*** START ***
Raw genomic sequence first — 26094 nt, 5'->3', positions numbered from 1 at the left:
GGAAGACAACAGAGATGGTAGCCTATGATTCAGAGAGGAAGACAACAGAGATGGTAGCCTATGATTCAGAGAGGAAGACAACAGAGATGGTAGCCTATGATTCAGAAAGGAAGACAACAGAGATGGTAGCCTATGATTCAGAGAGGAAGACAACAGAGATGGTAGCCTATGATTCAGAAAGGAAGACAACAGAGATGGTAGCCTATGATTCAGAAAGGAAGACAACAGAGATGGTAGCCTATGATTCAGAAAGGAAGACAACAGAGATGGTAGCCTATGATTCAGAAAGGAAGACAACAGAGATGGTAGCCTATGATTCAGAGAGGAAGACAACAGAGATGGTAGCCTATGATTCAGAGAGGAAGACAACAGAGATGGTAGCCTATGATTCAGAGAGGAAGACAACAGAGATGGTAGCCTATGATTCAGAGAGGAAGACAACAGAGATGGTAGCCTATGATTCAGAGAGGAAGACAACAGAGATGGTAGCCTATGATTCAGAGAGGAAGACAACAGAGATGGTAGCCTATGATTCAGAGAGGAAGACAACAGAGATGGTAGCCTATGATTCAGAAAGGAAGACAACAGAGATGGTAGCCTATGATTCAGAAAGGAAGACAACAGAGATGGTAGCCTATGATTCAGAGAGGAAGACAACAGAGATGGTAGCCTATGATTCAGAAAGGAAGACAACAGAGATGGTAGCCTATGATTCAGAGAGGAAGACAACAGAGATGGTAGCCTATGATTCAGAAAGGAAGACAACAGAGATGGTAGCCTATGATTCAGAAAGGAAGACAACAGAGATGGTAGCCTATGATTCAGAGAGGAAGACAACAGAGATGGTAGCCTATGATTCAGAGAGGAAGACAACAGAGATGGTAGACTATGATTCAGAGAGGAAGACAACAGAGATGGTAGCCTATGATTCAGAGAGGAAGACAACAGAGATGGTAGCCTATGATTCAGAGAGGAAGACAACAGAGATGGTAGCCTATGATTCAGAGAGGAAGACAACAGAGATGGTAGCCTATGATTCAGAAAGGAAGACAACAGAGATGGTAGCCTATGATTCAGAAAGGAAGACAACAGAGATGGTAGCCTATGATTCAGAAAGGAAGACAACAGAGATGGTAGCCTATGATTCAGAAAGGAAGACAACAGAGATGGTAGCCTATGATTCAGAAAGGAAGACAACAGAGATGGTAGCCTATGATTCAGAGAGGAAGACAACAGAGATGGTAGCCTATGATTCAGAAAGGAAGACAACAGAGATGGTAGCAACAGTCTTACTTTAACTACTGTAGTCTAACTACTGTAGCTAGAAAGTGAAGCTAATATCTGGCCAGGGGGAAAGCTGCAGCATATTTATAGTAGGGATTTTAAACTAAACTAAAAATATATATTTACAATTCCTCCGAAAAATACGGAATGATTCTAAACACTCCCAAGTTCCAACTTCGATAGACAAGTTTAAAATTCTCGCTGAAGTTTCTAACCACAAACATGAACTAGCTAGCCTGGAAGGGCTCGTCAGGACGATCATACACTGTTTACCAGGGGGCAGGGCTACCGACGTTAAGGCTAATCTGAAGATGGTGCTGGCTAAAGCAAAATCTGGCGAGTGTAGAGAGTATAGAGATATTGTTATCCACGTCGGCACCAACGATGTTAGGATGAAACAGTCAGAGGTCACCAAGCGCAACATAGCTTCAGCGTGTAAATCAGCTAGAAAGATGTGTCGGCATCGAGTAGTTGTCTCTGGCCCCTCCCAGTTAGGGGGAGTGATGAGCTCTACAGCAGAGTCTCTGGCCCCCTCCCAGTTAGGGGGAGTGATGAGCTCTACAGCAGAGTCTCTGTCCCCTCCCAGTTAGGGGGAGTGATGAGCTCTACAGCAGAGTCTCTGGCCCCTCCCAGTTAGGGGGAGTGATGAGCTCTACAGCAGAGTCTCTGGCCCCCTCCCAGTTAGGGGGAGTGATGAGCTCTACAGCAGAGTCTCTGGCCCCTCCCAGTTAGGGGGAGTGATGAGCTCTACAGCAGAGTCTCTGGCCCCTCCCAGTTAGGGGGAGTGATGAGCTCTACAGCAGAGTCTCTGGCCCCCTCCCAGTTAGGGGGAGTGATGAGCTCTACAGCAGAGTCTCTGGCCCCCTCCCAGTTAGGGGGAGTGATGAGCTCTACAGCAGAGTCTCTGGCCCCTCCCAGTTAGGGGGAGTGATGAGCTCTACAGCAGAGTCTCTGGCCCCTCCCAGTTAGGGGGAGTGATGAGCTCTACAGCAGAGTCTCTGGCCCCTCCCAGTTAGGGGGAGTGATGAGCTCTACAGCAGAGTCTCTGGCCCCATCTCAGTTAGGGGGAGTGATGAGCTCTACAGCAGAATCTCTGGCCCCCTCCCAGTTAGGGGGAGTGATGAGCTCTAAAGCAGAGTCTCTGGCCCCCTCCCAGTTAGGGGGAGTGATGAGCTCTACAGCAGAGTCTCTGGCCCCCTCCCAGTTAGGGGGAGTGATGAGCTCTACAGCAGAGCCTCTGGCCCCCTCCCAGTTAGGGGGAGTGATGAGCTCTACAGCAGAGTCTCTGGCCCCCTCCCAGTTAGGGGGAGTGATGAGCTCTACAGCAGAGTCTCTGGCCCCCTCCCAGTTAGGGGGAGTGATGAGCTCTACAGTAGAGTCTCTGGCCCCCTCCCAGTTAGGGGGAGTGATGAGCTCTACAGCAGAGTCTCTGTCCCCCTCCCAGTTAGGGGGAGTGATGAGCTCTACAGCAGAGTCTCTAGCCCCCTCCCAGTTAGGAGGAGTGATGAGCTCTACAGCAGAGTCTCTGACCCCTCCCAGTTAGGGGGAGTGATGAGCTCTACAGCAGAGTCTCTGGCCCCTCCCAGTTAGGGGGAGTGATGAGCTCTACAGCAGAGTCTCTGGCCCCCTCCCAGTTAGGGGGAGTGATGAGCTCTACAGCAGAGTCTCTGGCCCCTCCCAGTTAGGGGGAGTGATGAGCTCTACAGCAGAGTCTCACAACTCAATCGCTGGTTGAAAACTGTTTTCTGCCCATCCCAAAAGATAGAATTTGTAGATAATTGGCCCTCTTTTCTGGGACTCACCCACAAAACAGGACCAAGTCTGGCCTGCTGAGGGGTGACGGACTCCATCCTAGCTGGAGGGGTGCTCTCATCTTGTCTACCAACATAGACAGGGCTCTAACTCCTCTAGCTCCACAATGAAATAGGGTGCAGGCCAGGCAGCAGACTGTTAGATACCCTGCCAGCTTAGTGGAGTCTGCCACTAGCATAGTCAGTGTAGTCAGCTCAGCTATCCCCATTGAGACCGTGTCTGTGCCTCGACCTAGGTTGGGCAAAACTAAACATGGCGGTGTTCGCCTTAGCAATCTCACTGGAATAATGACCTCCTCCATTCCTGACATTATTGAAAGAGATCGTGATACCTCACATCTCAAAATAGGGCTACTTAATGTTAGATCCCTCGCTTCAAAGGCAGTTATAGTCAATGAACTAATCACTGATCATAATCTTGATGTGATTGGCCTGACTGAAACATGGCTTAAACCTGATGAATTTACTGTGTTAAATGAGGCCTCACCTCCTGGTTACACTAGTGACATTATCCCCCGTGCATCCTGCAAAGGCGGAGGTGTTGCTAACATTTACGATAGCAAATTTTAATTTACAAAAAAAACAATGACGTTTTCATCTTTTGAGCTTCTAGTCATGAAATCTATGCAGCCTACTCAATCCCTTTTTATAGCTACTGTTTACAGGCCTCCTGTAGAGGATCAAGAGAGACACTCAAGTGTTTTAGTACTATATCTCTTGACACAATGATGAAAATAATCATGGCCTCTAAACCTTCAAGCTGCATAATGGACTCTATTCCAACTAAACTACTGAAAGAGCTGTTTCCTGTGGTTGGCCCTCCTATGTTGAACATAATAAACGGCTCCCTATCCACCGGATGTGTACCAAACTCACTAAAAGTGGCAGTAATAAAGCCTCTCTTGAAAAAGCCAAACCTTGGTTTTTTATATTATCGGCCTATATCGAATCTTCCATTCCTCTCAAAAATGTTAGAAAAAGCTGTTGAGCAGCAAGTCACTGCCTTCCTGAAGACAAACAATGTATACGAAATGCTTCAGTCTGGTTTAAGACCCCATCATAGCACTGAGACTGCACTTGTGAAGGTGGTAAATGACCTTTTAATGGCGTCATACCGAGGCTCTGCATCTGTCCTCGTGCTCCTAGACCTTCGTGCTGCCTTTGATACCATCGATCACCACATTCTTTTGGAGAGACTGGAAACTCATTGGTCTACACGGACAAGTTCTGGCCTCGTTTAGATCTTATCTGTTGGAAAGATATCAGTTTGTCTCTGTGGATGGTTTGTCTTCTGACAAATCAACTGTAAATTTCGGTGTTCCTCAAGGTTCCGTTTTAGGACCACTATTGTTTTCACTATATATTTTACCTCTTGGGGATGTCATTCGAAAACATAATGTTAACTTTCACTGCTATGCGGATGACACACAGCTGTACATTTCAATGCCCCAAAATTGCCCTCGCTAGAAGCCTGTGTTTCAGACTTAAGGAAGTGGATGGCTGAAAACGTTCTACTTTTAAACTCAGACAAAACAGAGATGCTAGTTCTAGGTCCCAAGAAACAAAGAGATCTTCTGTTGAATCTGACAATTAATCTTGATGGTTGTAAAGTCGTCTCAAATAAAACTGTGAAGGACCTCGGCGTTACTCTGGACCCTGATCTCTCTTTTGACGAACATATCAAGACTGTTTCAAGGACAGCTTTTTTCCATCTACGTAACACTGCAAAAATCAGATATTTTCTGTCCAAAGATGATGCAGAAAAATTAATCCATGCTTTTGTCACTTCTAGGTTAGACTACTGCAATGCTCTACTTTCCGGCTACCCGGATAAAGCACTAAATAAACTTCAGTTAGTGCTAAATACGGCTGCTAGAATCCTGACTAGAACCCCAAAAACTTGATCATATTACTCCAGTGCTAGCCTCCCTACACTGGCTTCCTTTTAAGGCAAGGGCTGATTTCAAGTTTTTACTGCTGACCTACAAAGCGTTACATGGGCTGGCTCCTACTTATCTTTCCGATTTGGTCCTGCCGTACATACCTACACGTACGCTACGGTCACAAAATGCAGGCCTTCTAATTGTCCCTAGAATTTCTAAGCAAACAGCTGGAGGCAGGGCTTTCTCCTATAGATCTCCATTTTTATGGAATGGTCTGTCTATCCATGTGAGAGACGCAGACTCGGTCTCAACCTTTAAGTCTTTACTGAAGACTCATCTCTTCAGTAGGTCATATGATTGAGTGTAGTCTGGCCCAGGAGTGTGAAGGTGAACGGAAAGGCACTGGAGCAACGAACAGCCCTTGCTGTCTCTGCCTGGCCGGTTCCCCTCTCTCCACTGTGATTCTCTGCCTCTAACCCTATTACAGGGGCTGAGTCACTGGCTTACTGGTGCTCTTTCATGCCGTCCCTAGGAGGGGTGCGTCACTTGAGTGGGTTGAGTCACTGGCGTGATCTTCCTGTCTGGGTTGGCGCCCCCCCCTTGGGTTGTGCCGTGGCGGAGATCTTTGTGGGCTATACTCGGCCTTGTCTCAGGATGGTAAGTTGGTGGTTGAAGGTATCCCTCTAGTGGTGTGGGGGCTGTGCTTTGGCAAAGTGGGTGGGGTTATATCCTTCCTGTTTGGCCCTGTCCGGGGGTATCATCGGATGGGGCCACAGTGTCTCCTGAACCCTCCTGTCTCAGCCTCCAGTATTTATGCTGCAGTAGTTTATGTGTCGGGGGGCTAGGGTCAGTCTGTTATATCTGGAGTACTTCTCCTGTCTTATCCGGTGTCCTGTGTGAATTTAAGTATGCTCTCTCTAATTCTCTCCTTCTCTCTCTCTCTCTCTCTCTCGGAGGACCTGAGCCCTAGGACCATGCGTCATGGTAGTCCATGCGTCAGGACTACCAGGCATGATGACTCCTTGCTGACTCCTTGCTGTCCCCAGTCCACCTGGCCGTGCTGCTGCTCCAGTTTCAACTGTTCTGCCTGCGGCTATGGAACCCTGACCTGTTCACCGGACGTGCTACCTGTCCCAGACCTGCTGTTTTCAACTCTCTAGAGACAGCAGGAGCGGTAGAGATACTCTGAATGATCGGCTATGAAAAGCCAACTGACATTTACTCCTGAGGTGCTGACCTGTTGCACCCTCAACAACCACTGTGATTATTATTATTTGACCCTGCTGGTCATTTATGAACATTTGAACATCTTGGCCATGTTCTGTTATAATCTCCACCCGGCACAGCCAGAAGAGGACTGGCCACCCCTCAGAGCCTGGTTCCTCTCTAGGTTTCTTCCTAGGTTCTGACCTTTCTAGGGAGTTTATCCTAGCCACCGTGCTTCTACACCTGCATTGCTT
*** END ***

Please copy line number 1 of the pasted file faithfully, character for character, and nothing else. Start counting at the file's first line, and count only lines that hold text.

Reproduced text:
Raw genomic sequence first — 26094 nt, 5'->3', positions numbered from 1 at the left: